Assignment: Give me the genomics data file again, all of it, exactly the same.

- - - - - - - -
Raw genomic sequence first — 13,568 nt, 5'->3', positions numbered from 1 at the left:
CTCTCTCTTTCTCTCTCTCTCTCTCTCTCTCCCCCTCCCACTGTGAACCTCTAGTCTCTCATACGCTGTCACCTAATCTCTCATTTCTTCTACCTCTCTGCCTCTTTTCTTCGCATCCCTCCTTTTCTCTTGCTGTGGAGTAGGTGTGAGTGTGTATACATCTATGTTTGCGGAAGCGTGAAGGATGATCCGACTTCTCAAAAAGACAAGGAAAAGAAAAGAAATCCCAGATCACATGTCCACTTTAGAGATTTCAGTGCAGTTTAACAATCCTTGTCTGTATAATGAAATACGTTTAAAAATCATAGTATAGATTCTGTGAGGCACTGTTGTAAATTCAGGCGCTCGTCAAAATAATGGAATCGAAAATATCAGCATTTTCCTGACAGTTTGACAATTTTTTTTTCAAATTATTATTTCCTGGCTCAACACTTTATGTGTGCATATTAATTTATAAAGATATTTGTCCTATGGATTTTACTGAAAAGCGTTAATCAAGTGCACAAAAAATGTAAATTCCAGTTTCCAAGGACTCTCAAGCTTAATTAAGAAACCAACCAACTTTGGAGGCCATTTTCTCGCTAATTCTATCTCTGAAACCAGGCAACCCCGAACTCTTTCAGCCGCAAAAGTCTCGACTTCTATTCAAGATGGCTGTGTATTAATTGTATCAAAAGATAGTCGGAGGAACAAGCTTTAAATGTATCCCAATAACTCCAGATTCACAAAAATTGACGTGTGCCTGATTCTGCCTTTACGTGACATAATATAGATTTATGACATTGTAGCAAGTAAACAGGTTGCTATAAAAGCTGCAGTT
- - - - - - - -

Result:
Raw genomic sequence first — 13,568 nt, 5'->3', positions numbered from 1 at the left:
CTCTCTCTTTCTCTCTCTCTCTCTCTCTCTCCCCCTCCCACTGTGAACCTCTAGTCTCTCATACGCTGTCACCTAATCTCTCATTTCTTCTACCTCTCTGCCTCTTTTCTTCGCATCCCTCCTTTTCTCTTGCTGTGGAGTAGGTGTGAGTGTGTATACATCTATGTTTGCGGAAGCGTGAAGGATGATCCGACTTCTCAAAAAGACAAGGAAAAGAAAAGAAATCCCAGATCACATGTCCACTTTAGAGATTTCAGTGCAGTTTAACAATCCTTGTCTGTATAATGAAATACGTTTAAAAATCATAGTATAGATTCTGTGAGGCACTGTTGTAAATTCAGGCGCTCGTCAAAATAATGGAATCGAAAATATCAGCATTTTCCTGACAGTTTGACAATTTTTTTTTCAAATTATTATTTCCTGGCTCAACACTTTATGTGTGCATATTAATTTATAAAGATATTTGTCCTATGGATTTTACTGAAAAGCGTTAATCAAGTGCACAAAAAATGTAAATTCCAGTTTCCAAGGACTCTCAAGCTTAATTAAGAAACCAACCAACTTTGGAGGCCATTTTCTCGCTAATTCTATCTCTGAAACCAGGCAACCCCGAACTCTTTCAGCCGCAAAAGTCTCGACTTCTATTCAAGATGGCTGTGTATTAATTGTATCAAAAGATAGTCGGAGGAACAAGCTTTAAATGTATCCCAATAACTCCAGATTCACAAAAATTGACGTGTGCCTGATTCTGCCTTTACGTGACATAATATAGATTTATGACATTGTAGCAAGTAAACAGGTTGCTATAAAAGCTGCAGTT